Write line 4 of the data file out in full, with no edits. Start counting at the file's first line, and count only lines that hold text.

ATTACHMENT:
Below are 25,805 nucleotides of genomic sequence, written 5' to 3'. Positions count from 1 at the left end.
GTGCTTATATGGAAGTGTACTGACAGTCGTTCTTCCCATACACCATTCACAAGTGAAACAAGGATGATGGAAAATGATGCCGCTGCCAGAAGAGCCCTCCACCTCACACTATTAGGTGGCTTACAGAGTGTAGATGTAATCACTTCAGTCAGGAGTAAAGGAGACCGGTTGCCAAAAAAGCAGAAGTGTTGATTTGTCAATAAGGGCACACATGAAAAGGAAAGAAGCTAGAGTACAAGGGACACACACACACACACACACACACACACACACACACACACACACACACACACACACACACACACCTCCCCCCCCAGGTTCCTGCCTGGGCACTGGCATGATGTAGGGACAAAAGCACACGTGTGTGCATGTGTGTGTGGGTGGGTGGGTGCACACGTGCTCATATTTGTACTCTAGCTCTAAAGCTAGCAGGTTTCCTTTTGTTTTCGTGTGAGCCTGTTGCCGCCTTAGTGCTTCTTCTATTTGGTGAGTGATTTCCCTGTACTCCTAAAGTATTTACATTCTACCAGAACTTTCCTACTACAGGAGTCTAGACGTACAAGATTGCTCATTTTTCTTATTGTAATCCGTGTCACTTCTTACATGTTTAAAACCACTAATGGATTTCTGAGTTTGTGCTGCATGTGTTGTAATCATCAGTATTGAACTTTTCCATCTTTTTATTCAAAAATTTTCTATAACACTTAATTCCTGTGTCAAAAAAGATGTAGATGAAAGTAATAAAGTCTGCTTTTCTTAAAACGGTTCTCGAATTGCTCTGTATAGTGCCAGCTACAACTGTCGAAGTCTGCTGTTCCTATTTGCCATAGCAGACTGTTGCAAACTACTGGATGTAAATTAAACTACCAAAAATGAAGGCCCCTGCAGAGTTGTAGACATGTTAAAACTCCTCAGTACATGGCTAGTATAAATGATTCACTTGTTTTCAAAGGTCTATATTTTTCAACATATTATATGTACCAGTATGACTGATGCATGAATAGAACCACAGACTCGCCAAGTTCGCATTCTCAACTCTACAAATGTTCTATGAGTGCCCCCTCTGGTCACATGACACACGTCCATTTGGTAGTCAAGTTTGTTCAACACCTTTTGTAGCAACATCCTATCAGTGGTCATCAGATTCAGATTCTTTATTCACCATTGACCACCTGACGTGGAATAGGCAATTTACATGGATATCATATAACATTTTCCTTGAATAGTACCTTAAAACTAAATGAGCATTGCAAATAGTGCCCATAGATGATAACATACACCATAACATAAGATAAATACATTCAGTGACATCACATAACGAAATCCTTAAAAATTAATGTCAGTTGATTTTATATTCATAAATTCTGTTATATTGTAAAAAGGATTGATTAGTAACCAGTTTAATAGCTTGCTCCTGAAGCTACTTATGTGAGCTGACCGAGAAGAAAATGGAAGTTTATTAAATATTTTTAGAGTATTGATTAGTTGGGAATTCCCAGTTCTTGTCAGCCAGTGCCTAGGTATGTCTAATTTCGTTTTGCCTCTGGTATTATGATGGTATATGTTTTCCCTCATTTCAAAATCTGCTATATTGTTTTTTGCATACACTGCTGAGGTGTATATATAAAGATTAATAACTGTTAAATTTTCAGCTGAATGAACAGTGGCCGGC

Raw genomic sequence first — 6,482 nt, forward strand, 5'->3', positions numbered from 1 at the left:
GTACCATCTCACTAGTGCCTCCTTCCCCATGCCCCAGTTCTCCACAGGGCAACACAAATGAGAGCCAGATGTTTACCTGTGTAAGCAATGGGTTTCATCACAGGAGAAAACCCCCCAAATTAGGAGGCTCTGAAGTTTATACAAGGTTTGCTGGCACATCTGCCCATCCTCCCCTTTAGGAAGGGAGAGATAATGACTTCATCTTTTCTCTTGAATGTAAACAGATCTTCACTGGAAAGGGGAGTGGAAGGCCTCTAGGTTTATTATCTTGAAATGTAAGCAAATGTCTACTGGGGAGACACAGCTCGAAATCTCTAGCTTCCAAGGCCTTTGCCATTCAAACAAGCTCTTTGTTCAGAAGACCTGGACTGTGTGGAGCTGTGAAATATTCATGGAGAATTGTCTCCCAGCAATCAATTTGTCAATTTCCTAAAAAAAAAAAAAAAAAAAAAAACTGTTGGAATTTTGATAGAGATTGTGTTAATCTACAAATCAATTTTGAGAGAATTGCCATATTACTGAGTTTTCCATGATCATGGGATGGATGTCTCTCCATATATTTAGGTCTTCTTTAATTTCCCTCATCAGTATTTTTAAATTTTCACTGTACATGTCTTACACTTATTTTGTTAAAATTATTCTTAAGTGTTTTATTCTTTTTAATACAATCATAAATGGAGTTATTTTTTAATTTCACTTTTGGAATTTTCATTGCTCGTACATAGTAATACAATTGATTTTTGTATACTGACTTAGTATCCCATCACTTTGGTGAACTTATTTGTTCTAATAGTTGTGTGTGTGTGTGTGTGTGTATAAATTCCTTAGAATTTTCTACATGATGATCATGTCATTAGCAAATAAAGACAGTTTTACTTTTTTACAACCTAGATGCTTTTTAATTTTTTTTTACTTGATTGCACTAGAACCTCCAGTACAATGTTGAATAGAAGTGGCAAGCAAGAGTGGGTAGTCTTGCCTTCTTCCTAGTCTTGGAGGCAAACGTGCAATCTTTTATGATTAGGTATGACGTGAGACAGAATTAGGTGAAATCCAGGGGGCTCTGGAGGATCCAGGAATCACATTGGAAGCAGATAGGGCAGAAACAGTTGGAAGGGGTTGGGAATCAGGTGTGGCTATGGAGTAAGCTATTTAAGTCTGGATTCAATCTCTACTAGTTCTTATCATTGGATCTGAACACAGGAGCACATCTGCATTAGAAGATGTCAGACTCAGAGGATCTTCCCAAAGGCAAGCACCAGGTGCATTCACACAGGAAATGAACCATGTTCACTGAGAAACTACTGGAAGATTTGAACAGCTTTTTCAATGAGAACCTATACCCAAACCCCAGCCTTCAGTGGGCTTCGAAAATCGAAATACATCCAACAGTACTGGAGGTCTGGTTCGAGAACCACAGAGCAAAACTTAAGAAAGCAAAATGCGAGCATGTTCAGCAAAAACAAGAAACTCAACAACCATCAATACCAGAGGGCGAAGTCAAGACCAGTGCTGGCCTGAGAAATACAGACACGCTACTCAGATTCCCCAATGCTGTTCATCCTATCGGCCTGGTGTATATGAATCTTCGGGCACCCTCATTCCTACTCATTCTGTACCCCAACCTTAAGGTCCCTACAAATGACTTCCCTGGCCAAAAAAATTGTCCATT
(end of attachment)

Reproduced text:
GTACCATCTCACTAGTGCCTCCTTCCCCATGCCCCAGTTCTCCACAGGGCAACACAAATGAGAGCCAGATGTTTACCTGTGTAAGCAATGGGTTTCATCACAGGAGAAAACCCCCCAAATTAGGAGGCTCTGAAGTTTATACAAGGTTTGCTGGCACATCTGCCCATCCTCCCCTTTAGGAAGGGAGAGATAATGACTTCATCTTTTCTCTTGAATGTAAACAGATCTTCACTGGAAAGGGGAGTGGAAGGCCTCTAGGTTTATTATCTTGAAATGTAAGCAAATGTCTACTGGGGAGACACAGCTCGAAATCTCTAGCTTCCAAGGCCTTTGCCATTCAAACAAGCTCTTTGTTCAGAAGACCTGGACTGTGTGGAGCTGTGAAATATTCATGGAGAATTGTCTCCCAGCAATCAATTTGTCAATTTCCTAAAAAAAAAAAAAAAAAAAAAAACTGTTGGAATTTTGATAGAGATTGTGTTAATCTACAAATCAATTTTGAGAGAATTGCCATATTACTGAGTTTTCCATGATCATGGGATGGATGTCTCTCCATATATTTAGGTCTTCTTTAATTTCCCTCATCAGTATTTTTAAATTTTCACTGTACATGTCTTACACTTATTTTGTTAAAATTATTCTTAAGTGTTTTATTCTTTTTAATACAATCATAAATGGAGTTATTTTTTAATTTCACTTTTGGAATTTTCATTGCTCGTACATAGTAATACAATTGATTTTTGTATACTGACTTAGTATCCCATCACTTTGGTGAACTTATTTGTTCTAATAGTTGTGTGTGTGTGTGTGTGTGTATAAATTCCTTAGAATTTTCTACATGATGATCATGTCATTAGCAAATAAAGACAGTTTTACTTTTTTACAACCTAGATGCTTTTTAATTTTTTTTTACTTGATTGCACTAGAACCTCCAGTACAATGTTGAATAGAAGTGGCAAGCAAGAGTGGGTAGTCTTGCCTTCTTCCTAGTCTTGGAGGCAAACGTGCAATCTTTTATGATTAGGTATGACGTGAGACAGAATTAGGTGAAATCCAGGGGGCTCTGGAGGATCCAGGAATCACATTGGAAGCAGATAGGGCAGAAACAGTTGGAAGGGGTTGGGAATCAGGTGTGGCTATGGAGTAAGCTATTTAAGTCTGGATTCAATCTCTACTAGTTCTTATCATTGGATCTGAACACAGGAGCACATCTGCATTAGAAGATGTCAGACTCAGAGGATCTTCCCAAAGGCAAGCACCAGGTGCATTCACACAGGAAATGAACCATGTTCACTGAGAAACTACTGGAAGATTTGAACAGCTTTTTCAATGAGAACCTATACCCAAACCCCAGCCTTCAGTGGGCTTCGAAAATCGAAATACATCCAACAGTACTGGAGGTCTGGTTCGAGAACCACAGAGCAAAACTTAAGAAAGCAAAATGCGAGCATGTTCAGCAAAAACAAGAAACTCAACAACCATCAATACCAGAGGGCGAAGTCAAGACCAGTGCTGGCCTGAGAAATACAGACACGCTACTCAGATTCCCCAATGCTGTTCATCCTATCGGCCTGGTGTATATGAATCTTCGGGCACCCTCATTCCTACTCATTCTGTACCCCAACCTTAAGGTCCCTACAAATGACTTCCCTGGCCAAAAAAATTGTCCATT